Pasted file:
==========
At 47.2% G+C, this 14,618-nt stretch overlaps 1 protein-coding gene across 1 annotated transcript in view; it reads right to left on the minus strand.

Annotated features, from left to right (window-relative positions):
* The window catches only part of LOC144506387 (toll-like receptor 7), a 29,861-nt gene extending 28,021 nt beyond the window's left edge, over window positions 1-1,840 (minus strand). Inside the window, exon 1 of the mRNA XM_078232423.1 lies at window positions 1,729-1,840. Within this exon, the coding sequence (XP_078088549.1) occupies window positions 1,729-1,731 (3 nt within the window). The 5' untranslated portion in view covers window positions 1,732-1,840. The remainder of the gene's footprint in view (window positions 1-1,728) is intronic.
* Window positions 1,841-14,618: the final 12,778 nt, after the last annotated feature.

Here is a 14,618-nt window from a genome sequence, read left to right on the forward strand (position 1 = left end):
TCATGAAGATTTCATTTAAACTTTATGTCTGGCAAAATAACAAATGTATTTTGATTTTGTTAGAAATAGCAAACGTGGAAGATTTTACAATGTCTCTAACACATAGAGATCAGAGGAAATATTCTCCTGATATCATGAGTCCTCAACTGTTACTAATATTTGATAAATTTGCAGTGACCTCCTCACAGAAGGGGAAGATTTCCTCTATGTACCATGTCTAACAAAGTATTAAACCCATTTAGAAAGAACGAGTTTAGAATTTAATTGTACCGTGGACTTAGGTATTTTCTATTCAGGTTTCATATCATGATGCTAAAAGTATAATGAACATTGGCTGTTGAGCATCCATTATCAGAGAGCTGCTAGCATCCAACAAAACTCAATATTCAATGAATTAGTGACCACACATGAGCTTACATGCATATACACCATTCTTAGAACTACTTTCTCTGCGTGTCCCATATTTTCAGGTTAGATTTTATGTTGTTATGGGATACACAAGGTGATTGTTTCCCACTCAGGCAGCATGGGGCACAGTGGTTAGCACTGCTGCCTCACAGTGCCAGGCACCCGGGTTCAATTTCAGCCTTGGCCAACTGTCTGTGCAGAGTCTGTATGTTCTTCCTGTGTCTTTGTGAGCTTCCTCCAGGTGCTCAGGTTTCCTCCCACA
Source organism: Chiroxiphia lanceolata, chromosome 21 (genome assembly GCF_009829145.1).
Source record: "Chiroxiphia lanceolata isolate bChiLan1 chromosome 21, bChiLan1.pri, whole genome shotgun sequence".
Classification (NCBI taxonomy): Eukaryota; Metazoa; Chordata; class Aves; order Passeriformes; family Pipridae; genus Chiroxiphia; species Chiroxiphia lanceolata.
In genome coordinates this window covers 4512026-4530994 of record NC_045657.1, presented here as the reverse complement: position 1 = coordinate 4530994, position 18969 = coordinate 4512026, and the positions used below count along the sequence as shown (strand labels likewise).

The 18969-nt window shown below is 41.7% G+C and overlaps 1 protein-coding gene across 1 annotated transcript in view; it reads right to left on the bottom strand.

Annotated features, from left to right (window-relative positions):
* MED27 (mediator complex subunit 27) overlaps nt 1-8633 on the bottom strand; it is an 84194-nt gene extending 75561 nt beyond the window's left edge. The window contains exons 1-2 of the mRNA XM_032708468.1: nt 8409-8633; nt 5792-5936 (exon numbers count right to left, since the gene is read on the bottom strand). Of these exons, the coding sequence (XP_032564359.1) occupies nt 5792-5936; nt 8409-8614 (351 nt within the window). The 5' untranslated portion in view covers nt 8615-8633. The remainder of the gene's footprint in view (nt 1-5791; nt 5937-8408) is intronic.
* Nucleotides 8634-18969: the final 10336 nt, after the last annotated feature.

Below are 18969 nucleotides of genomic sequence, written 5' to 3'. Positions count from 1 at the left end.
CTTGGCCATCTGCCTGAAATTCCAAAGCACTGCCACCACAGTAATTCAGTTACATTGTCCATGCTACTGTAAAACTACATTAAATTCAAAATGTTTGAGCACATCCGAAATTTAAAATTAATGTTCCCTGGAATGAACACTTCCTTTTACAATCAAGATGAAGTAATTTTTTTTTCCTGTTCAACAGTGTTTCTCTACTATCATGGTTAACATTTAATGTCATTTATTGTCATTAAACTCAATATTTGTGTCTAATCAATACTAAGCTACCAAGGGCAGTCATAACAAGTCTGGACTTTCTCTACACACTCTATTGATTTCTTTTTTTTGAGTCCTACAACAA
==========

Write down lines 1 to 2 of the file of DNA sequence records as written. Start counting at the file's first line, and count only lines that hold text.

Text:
At 47.2% G+C, this 14,618-nt stretch overlaps 1 protein-coding gene across 1 annotated transcript in view; it reads right to left on the minus strand.

Annotated features, from left to right (window-relative positions):